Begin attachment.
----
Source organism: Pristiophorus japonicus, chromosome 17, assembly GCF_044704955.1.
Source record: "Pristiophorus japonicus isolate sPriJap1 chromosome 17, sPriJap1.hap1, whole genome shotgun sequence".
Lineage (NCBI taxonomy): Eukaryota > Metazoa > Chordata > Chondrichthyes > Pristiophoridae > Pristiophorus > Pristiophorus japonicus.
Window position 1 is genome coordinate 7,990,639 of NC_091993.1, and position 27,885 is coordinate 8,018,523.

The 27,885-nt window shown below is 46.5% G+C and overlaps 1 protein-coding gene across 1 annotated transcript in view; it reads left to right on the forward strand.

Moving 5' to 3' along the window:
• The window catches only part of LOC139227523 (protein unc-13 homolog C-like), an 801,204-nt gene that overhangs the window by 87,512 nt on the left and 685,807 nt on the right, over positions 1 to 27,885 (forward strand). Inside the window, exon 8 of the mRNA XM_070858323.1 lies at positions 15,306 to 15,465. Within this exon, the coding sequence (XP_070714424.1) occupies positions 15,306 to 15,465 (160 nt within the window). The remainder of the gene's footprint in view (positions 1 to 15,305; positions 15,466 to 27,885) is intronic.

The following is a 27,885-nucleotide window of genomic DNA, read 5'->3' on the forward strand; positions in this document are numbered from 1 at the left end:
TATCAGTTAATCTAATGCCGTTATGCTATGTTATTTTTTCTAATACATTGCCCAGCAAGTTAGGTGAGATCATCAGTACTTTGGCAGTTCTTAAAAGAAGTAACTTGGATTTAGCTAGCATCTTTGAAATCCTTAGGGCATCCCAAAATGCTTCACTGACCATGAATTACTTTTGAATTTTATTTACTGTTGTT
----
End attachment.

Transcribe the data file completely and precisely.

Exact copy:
Source organism: Pristiophorus japonicus, chromosome 17, assembly GCF_044704955.1.
Source record: "Pristiophorus japonicus isolate sPriJap1 chromosome 17, sPriJap1.hap1, whole genome shotgun sequence".
Lineage (NCBI taxonomy): Eukaryota > Metazoa > Chordata > Chondrichthyes > Pristiophoridae > Pristiophorus > Pristiophorus japonicus.
Window position 1 is genome coordinate 7,990,639 of NC_091993.1, and position 27,885 is coordinate 8,018,523.

The 27,885-nt window shown below is 46.5% G+C and overlaps 1 protein-coding gene across 1 annotated transcript in view; it reads left to right on the forward strand.

Moving 5' to 3' along the window:
• The window catches only part of LOC139227523 (protein unc-13 homolog C-like), an 801,204-nt gene that overhangs the window by 87,512 nt on the left and 685,807 nt on the right, over positions 1 to 27,885 (forward strand). Inside the window, exon 8 of the mRNA XM_070858323.1 lies at positions 15,306 to 15,465. Within this exon, the coding sequence (XP_070714424.1) occupies positions 15,306 to 15,465 (160 nt within the window). The remainder of the gene's footprint in view (positions 1 to 15,305; positions 15,466 to 27,885) is intronic.

The following is a 27,885-nucleotide window of genomic DNA, read 5'->3' on the forward strand; positions in this document are numbered from 1 at the left end:
TATCAGTTAATCTAATGCCGTTATGCTATGTTATTTTTTCTAATACATTGCCCAGCAAGTTAGGTGAGATCATCAGTACTTTGGCAGTTCTTAAAAGAAGTAACTTGGATTTAGCTAGCATCTTTGAAATCCTTAGGGCATCCCAAAATGCTTCACTGACCATGAATTACTTTTGAATTTTATTTACTGTTGTT